Did you know that Utah has 27 state symbols? Well, 28 now, with that Gila monster decision. The state Legislature approved another state symbol recently: Utah’s state lizard — the Gila monster. Residing primarily in Arizona and New Mexico, the venomous Gila is named after a Colorado River tributary. It eats birds, frogs, insects, tortoise eggs, and small mammals such as baby cottontail rabbits. Most Utahns have never seen a Gila monster because there aren’t that many in Utah. But then, who wants to run across a two-foot black and yellow lizard with a squirming, crying baby bunny in its fork-tongued jaws?
In case you’re wondering, I’m puzzled with this decision. I do admire the Santa Clara students who persuaded Rep. Lowry Snow to sponsor this bill. But a state lizard?
Anyway, Utah’s 28 symbols cover quite a variety of interests. I grew up knowing a few of them: The state bird — the California seagull — chosen because of the early pioneer story about the gluttonous gulls gobbling up the crop-devouring crickets. And the state flower — the sego lily — which kept the pioneers from starving because they dug up the bulbs and ate them. So I knew I shouldn’t shoot a seagull or eat a sego lily (not that I ever wanted to do either).
Pioneer influence is also reflected in other state symbols like the state folk dance — the square dance — and the state cooking pot — the Dutch oven. Nope, didn’t make that up. The state historic vegetable is the sugar beet, while the regular state vegetable is the Spanish onion. Both vied in 2002 for the title, so the compromise bill (those happen often in legislation) pulled them both in with their respective titles.
A few others include the state animal — Rocky Mountain Elk (is it OK to eat one of those, because I think I grew up on them); state fruit — cherry; state gem — topaz; state mineral — copper; state firearm — the John M. Browning designed M1911 automatic pistol (say what?); and a double state sport — skiing and snowboarding. I was disappointed with that one; I thought being pulled around in the snow behind your dad’s old four-wheel drive on an overturned car hood packed with kids and blankets had a lot more history. But I could be wrong about that.
Some state symbols are no brainers. The beehive is the state emblem, derived from the Mormon pioneers’ word “Deseret,” meaning honeybee. The state’s motto, “Industry,” was born from that same concept.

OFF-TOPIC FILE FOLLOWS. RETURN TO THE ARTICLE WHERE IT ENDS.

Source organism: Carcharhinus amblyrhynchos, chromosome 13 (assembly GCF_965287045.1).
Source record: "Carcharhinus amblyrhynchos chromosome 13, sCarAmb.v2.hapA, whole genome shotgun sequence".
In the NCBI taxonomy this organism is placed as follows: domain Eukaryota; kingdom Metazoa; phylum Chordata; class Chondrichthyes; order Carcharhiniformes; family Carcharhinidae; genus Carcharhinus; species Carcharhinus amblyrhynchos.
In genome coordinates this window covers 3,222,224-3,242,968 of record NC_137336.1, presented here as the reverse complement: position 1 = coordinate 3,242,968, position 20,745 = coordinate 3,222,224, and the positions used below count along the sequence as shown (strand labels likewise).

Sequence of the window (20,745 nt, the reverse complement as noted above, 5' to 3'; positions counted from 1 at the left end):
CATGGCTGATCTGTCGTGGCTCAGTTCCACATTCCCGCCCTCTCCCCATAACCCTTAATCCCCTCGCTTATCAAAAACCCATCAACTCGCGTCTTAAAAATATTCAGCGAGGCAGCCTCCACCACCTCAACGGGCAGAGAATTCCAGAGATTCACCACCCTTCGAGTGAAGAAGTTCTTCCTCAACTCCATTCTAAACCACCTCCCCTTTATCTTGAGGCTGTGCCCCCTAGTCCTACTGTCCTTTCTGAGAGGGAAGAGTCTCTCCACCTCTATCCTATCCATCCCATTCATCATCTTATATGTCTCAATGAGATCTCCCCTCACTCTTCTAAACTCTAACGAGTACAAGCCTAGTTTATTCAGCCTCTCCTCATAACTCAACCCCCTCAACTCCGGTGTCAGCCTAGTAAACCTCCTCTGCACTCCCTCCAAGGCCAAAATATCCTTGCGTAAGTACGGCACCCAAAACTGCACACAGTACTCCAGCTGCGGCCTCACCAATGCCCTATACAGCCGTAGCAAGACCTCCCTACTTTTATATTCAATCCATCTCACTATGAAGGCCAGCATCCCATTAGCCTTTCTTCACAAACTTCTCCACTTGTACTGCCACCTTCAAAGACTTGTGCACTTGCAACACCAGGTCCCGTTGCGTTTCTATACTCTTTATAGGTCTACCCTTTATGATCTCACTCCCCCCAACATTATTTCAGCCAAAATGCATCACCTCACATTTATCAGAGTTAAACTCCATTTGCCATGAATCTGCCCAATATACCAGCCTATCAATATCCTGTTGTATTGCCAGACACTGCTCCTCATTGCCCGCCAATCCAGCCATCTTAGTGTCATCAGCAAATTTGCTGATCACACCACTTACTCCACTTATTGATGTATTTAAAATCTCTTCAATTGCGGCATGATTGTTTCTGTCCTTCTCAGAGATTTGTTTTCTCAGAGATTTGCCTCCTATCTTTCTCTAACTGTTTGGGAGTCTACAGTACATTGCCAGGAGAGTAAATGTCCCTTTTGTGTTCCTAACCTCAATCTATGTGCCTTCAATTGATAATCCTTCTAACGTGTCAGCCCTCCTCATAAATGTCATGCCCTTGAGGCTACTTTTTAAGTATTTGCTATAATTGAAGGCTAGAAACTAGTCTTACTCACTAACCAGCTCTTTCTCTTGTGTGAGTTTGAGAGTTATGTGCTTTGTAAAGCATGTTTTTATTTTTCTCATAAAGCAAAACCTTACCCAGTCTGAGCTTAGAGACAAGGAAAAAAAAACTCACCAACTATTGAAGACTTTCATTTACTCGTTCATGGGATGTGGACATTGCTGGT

So back to the Gila monster induction. What other Utah state symbols await discovery? How about a state snake to pair with the state lizard? It’d have to be the common garden snake. Most Utahns have had the heebeegeebeez scared out of them when one of those creepy gray things slithered across their grass. They’re a much more suitable choice than rattle snakes, which have probably killed more Utahns than Gila monsters.
We could have a state crustacean: the humble brine shrimp. How many other states can boast a great salty lake from whence these tiny critters are harvested by the millions of pounds and exported, contributing to the state’s economy?
How about a state casserole? It has to be funeral potatoes, hands down. Some folks might argue for green bean casserole. But that’s more a Thanksgiving tradition, while funeral potatoes are served year round because, well, you know.
Another state food could be Jell-O — lime of course. Even Olympic pin makers recognized that.
And a state sauce — fry sauce, of course. Created right here in Utah.
How about a state religion? It’d most likely be The Church of Jesus Christ of Latter-day Saints. After being harried and hassled from burned-out farm to burned-out farm, those pioneers came far enough west to settle in a place no one else wanted. Finders’ keepers would suggest they own that title. However, those two words side by side — state and religion — make some folks twitchy. So it’s likely the Legislature would politely decline. Besides, there are other religions that take over certain Utah Sundays, Super Bowl being one of them.
With 28 symbols already designated, it appears Utah doesn’t plan to cap state symbols any time soon. If you’ve got a hankering to make Utah history, this might be the way. Apparently all you need is a (semi)good idea — and an accommodating legislator to sponsor it.